Vice President Pence Makes Surprise Visit To Iraq The vice president and second lady flew to an air base in Iraq to greet U.S. troops ahead of Thanksgiving. At the base Pence spoke with Iraq's prime minister by phone because of security concerns.
NPR logo Vice President Pence Makes Surprise Visit To Iraq

Vice President Pence Makes Surprise Visit To Iraq

Vice President Pence and his wife Karen Pence greet troops at a mess hall at Al Asad Air Base in Iraq on Saturday. At the base Pence spoke with Iraq's prime minister by phone because of security concerns. Andrew Harnik/AP hide caption

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Andrew Harnik/AP

Vice President Pence and his wife Karen Pence greet troops at a mess hall at Al Asad Air Base in Iraq on Saturday. At the base Pence spoke with Iraq's prime minister by phone because of security concerns.

Andrew Harnik/AP

Updated at 10:13 a.m. ET

Vice President Pence made a surprise visit to Iraq on Saturday to greet U.S. troops ahead of the Thanksgiving holiday.

Pence and second lady Karen Pence flew to Al Asad Air Base in western Iraq, aboard a C-17 military plane, along with the vice president's chief of staff Marc Short, his national security adviser Keith Kellogg and a small group of reporters.

The visit was kept secret because of security concerns.

At the base Pence spoke with Iraqi Prime Minister Adel Abdul-Mahdi — but by telephone rather than in person.

A senior administration official said the Iraqi leader declined an invitation to meet with Pence at the base and cited security reasons for Pence not going to Baghdad.

Pence did travel to Irbil in northern Iraq and met with Kurdish leader Nechirvan Barzani. Senior administration officials said the meeting was aimed at showing U.S. appreciation for Kurdish allies.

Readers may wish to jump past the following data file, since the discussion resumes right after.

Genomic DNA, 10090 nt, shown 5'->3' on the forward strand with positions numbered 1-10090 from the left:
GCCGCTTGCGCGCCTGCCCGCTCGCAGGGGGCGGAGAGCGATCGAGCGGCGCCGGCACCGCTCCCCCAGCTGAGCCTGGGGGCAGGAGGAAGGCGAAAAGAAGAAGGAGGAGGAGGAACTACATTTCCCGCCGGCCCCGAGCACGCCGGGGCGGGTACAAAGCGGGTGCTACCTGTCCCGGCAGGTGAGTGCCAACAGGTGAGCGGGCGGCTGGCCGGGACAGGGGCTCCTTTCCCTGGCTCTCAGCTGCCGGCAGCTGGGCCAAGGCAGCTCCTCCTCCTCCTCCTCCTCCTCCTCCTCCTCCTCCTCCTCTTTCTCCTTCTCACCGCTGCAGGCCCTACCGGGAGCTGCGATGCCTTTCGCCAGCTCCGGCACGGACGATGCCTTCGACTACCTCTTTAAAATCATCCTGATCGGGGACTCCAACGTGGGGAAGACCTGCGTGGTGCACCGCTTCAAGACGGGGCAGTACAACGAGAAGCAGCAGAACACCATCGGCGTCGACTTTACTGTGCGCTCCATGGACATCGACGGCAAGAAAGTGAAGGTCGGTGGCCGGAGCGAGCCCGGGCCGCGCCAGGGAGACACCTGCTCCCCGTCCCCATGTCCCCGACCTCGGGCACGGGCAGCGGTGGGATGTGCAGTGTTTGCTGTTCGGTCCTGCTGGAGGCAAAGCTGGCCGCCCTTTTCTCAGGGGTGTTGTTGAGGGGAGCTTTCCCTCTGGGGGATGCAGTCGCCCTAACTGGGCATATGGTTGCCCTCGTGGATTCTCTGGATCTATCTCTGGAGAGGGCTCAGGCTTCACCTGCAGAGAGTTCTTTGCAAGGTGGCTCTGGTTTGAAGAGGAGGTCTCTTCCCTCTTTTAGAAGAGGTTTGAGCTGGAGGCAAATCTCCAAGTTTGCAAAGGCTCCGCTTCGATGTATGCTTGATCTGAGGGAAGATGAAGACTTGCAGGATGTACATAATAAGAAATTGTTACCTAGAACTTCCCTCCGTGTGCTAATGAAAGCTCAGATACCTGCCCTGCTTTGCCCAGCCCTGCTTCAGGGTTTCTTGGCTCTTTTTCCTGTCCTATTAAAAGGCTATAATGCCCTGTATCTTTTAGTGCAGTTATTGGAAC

Pence told Barzani he was there to reiterate the "strong bonds forged in the fires of war between the people of the United States and the Kurdish people across the region."

The Trump administration has faced widespread criticism for President Trump's abrupt announcement last month that he would pull U.S. forces out of northern Syria, opening the door for Turkey to move in and attack Kurdish fighters there, who had been allied with the U.S. against ISIS.

The administration ultimately decided to keep some American service members in Syria to help secure the country's oil fields. The U.S. also relocated some U.S. troops from Syria to Iraq. Iraq's military warned, however, that the additional forces would not be allowed to stay in Iraq indefinitely.

Trump has defended his decision to pull some troops out of Syria, arguing that the U.S. is not obligated to defend Kurdish forces forever.

In Iraq on Saturday, Pence was asked if there was a sense of betrayal from the Kurds for the administration's actions in Syria. Pence denied there is "any confusion" about Trump's "commitment to our allies here in Iraq as well as the Syrian Defense Forces, the Kurdish forces who fought alongside us. It's unchanging."

Earlier at the air base, the vice president served turkey to U.S. troops and thanked them for their service.

"The armed forces of the United States are the greatest force for good that the world has ever known, and you are that force," he said.

He also chastised Congress for failing to properly fund the Defense Department, saying that "partisan politics and endless investigations have slowed things down a bit in Washington, D.C."

"I will make you a promise: This president, our administration will never stop fighting until we get you, our troops, the resources it needs to accomplish your mission and defend this nation," Pence said.

The trip comes as the potential for the impeachment of President Trump hangs over the administration. The House Intelligence Committee has just wrapped up a series of public hearings in the impeachment probe examining Trump's conduct toward Ukraine and whether he abused his power to target political rivals.

Current and former government officials have testified that they believed Trump was withholding military aid for Ukraine in order to pressure the Ukrainian government to investigate Burisma, a natural gas company with ties to former Vice President Joe Biden's son, Hunter.

U.S. Ambassador to the European Union Gordon Sondland made waves on Wednesday when he told lawmakers that Pence and Secretary of State Mike Pompeo were aware that aid was potentially being tied to these investigations.

Sondland said that he mentioned to Pence that he was worried the aid was being held up in pursuit of these probes.

Pence's office almost immediately disputed those allegations, saying that the vice president never had a conversation about "investigating the Bidens, Burisma, or the conditional release of financial aid."